While the show is filmed in Los Angeles, Rosendale continues to have strong ties to Greenbrier County. He lists his hometown as Lewisburg, West Virginia, in his introduction as "Chef Richard" on "Recipe Rehab." "I still keep in touch with a lot of people at The Greenbrier," he said.
"I have two little boys and there was a shift for me. It became more that I wanted to inspire and educate people to cook great healthy foods. We have another baby on the way in February.
"I wanted to do something that would bring what I do closer to my family. My son, Liam, lit up when he saw daddy on television. This is one of the reasons I made this change," Rosendale said.
"If viewers watch the show, they can try a recipe; but more importantly, it teaches people to think alternatively. Maybe baking it, instead of frying it. Watching a few weeks of the show gives people knowledge of how to cook healthier. They can apply the principles they learn to recipes that have been in their families for a long time. That is one of the real positives of the show," Rosendale said.
Rosendale said that the families on "Recipe Rehab" judge the recipes on taste, nutrition and ease of preparation. "These are the three most important things. If it doesn't taste good, people are not going to eat it. I try to think creatively and give a family an alternative way to do the recipe."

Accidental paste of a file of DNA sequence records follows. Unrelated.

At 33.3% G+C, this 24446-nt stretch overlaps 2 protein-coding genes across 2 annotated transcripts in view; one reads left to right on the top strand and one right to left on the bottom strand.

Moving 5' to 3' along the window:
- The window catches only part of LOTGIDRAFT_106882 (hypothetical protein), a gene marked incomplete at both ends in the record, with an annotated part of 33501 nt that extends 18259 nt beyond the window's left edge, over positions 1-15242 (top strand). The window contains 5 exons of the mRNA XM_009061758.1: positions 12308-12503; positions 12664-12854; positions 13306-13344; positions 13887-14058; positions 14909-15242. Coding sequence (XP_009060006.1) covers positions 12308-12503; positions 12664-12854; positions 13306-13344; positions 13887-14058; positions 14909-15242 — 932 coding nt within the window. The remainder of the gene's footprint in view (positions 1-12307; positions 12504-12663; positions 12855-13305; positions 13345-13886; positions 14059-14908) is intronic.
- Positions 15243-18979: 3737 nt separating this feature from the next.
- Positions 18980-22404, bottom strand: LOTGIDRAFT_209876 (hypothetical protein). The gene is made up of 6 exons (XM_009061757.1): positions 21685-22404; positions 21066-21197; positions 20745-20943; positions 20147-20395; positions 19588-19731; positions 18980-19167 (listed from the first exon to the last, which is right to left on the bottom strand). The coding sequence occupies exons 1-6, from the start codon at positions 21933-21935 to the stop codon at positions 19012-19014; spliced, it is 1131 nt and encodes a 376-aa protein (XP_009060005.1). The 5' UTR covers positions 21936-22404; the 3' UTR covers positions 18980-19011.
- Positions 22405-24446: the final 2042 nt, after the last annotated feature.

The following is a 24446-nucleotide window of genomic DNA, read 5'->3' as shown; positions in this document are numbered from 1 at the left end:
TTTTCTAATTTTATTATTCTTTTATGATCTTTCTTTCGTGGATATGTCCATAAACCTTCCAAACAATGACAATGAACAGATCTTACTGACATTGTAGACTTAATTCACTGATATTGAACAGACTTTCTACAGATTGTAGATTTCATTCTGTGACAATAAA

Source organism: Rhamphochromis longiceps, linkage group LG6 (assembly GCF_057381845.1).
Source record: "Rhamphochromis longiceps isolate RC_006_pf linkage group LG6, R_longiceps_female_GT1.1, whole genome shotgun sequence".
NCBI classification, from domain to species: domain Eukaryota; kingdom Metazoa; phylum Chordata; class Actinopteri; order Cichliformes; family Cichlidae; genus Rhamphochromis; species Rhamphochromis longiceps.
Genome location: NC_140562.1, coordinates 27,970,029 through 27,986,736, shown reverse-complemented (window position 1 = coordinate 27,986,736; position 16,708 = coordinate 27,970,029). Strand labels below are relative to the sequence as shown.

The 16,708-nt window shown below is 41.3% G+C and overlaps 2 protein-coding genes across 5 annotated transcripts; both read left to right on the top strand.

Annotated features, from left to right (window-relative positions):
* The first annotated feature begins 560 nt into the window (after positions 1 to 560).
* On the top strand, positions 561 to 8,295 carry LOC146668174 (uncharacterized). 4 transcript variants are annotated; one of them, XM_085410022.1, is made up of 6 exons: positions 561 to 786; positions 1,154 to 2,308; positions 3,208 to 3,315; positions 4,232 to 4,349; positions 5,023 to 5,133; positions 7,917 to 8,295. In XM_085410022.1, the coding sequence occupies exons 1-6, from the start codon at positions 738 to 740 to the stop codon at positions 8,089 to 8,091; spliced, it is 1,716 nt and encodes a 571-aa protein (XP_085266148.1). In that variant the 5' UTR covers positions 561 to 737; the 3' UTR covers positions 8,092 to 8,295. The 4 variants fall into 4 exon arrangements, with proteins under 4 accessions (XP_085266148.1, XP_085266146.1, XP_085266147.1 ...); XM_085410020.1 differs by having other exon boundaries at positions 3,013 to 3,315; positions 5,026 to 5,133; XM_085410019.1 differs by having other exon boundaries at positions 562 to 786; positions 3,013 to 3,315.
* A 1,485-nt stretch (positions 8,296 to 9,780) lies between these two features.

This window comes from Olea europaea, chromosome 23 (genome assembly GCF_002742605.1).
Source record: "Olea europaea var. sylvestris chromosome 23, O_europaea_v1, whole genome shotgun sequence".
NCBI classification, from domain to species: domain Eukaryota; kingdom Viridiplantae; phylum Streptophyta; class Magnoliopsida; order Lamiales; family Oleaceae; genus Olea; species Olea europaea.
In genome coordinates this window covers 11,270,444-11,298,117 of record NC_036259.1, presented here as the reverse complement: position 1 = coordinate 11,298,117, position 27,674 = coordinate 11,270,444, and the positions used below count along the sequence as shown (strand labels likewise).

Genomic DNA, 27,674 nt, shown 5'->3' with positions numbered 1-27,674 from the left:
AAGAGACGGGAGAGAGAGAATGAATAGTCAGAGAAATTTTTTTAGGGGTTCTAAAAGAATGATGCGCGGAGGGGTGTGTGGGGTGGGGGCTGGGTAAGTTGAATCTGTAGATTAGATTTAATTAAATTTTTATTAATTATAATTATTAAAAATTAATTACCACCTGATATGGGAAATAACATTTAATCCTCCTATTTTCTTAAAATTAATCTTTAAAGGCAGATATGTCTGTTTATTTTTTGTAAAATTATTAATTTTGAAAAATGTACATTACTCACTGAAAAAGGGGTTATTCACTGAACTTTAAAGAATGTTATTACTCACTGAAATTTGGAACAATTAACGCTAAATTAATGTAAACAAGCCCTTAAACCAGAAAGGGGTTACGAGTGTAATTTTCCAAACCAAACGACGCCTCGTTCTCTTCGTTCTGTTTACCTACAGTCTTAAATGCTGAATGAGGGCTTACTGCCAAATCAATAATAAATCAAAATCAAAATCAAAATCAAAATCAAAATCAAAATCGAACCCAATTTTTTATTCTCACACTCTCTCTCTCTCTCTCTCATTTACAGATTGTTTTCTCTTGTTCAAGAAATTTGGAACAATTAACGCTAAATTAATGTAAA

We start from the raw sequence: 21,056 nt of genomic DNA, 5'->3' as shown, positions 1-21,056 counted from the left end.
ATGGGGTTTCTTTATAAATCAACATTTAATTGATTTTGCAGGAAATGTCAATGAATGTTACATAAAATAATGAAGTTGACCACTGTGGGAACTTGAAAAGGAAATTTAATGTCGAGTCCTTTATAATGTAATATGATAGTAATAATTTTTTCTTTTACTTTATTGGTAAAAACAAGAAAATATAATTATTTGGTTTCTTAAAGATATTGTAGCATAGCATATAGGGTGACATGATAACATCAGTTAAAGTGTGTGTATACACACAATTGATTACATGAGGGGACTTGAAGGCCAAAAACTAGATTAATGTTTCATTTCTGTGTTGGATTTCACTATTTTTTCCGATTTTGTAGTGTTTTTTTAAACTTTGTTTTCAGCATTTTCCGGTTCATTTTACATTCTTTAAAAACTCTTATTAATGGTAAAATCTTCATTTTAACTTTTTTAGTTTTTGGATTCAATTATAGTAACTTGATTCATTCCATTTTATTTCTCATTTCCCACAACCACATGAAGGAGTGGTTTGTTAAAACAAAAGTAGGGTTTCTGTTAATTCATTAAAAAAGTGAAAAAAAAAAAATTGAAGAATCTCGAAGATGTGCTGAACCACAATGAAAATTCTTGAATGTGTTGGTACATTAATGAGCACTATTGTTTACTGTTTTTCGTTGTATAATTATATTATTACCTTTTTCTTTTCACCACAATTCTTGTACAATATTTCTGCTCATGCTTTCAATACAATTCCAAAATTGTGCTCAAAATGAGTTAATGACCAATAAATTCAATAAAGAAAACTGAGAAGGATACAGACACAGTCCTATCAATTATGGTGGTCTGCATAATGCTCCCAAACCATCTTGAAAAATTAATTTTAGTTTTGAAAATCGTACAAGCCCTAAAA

Rosendale noted that food allergies are increasing. "The show really accommodates people with food allergies, as well as vegan, vegetarians, and those who must eat gluten-free."
For recipes, go to www.everydayhealth.com/reciperehab. The website recipes contain helpful symbols to show what allergens the recipe contains so that readers with dairy, egg, nut, wheat/gluten, red meat, and shellfish allergies can easily avoid those ingredients.
Reach Judy E. Hamilton at judy.hamil...@wvgazette.com or 304-348-1230.